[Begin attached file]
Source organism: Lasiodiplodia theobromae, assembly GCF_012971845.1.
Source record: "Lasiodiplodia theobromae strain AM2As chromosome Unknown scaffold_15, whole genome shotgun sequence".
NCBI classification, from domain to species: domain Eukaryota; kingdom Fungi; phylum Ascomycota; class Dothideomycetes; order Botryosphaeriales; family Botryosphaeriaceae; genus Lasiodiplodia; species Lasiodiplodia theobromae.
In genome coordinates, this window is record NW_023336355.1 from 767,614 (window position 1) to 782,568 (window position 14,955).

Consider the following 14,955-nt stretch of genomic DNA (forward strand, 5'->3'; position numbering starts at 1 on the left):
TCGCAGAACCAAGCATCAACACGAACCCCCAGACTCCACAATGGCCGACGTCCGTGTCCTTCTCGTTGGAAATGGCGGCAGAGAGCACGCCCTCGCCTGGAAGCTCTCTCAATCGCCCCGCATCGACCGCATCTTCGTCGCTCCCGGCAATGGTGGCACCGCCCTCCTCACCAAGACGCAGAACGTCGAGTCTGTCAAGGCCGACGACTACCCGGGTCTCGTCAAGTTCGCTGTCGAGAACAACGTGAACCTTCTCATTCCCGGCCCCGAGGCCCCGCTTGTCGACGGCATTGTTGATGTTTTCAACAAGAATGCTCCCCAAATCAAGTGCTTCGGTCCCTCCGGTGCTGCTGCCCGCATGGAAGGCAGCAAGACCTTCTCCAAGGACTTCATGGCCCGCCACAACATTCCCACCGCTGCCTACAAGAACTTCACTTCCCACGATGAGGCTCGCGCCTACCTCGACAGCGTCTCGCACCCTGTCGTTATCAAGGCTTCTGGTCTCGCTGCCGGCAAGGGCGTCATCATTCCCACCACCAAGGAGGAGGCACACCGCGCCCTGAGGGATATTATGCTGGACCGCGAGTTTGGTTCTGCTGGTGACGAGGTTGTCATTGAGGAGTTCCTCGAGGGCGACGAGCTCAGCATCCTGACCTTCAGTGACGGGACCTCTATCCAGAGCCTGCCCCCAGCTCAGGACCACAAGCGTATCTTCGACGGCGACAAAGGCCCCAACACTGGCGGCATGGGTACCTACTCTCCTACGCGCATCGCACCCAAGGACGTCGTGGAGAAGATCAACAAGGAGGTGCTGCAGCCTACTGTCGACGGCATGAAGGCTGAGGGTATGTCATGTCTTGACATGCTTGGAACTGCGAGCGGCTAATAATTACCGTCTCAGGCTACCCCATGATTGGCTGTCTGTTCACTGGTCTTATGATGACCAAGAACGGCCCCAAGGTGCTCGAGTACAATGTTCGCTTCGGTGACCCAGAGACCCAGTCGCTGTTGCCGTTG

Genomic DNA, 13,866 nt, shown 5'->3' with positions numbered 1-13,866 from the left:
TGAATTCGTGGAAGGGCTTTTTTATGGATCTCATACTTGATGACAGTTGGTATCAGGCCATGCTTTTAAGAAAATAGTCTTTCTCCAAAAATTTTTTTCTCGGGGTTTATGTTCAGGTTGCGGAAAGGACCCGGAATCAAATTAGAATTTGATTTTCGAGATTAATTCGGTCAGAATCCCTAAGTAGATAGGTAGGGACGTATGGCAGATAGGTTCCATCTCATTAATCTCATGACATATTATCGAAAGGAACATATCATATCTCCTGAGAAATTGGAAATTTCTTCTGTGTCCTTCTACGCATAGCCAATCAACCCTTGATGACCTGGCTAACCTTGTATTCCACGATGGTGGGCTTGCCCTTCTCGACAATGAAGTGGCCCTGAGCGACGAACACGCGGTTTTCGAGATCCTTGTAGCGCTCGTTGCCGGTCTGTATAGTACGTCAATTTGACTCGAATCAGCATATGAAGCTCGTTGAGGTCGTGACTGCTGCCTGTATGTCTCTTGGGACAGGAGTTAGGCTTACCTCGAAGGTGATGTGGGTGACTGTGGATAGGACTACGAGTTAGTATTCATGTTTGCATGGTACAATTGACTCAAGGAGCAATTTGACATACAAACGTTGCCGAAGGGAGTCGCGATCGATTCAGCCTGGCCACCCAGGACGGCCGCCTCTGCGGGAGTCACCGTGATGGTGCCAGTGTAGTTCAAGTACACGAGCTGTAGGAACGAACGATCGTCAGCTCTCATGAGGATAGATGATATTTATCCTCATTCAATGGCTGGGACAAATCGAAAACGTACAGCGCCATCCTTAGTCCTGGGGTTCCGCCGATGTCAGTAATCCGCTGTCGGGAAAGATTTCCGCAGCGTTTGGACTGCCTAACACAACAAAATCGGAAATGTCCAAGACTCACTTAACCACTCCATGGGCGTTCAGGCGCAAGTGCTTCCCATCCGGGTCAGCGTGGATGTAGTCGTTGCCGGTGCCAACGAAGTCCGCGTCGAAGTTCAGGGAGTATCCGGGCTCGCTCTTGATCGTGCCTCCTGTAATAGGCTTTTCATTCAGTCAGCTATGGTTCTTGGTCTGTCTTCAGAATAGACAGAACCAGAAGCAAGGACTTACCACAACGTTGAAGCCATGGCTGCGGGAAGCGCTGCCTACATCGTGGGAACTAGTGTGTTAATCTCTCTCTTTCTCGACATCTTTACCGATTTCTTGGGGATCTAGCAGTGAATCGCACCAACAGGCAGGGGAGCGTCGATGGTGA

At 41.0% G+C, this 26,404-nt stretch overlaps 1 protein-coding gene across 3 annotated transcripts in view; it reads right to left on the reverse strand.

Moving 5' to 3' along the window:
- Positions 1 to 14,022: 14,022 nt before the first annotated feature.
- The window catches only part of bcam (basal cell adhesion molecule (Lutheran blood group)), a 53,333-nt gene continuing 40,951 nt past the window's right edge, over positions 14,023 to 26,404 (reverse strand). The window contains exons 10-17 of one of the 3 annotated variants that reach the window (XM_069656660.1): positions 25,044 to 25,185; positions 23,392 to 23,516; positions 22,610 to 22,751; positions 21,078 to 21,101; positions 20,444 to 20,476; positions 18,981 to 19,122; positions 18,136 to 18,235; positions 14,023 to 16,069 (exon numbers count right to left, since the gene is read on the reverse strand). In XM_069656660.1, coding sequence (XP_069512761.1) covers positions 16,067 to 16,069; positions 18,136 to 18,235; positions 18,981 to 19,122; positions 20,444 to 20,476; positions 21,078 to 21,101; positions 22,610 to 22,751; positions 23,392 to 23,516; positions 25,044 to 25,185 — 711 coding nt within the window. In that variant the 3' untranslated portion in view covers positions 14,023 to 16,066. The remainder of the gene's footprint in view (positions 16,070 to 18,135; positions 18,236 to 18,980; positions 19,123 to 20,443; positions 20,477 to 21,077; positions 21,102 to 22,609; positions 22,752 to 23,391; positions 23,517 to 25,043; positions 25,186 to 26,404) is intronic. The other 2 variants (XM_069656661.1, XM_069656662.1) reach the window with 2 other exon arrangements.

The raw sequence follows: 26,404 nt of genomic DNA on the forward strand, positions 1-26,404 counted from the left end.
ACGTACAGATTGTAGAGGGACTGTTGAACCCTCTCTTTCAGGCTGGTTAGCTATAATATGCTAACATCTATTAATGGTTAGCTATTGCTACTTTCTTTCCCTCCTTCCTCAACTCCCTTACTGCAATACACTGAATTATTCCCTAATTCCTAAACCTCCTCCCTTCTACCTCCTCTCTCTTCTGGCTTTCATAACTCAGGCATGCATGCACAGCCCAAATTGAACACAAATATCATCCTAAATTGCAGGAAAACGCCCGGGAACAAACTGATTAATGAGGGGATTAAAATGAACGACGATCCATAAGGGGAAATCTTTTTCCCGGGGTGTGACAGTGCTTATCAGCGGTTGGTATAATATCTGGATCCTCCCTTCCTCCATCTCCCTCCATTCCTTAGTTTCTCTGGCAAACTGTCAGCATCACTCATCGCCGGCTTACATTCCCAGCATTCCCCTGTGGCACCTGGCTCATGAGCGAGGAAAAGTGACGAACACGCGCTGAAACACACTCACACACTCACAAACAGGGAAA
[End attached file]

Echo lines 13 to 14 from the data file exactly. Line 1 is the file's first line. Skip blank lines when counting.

The raw sequence follows: 26,404 nt of genomic DNA on the forward strand, positions 1-26,404 counted from the left end.
ACGTACAGATTGTAGAGGGACTGTTGAACCCTCTCTTTCAGGCTGGTTAGCTATAATATGCTAACATCTATTAATGGTTAGCTATTGCTACTTTCTTTCCCTCCTTCCTCAACTCCCTTACTGCAATACACTGAATTATTCCCTAATTCCTAAACCTCCTCCCTTCTACCTCCTCTCTCTTCTGGCTTTCATAACTCAGGCATGCATGCACAGCCCAAATTGAACACAAATATCATCCTAAATTGCAGGAAAACGCCCGGGAACAAACTGATTAATGAGGGGATTAAAATGAACGACGATCCATAAGGGGAAATCTTTTTCCCGGGGTGTGACAGTGCTTATCAGCGGTTGGTATAATATCTGGATCCTCCCTTCCTCCATCTCCCTCCATTCCTTAGTTTCTCTGGCAAACTGTCAGCATCACTCATCGCCGGCTTACATTCCCAGCATTCCCCTGTGGCACCTGGCTCATGAGCGAGGAAAAGTGACGAACACGCGCTGAAACACACTCACACACTCACAAACAGGGAAA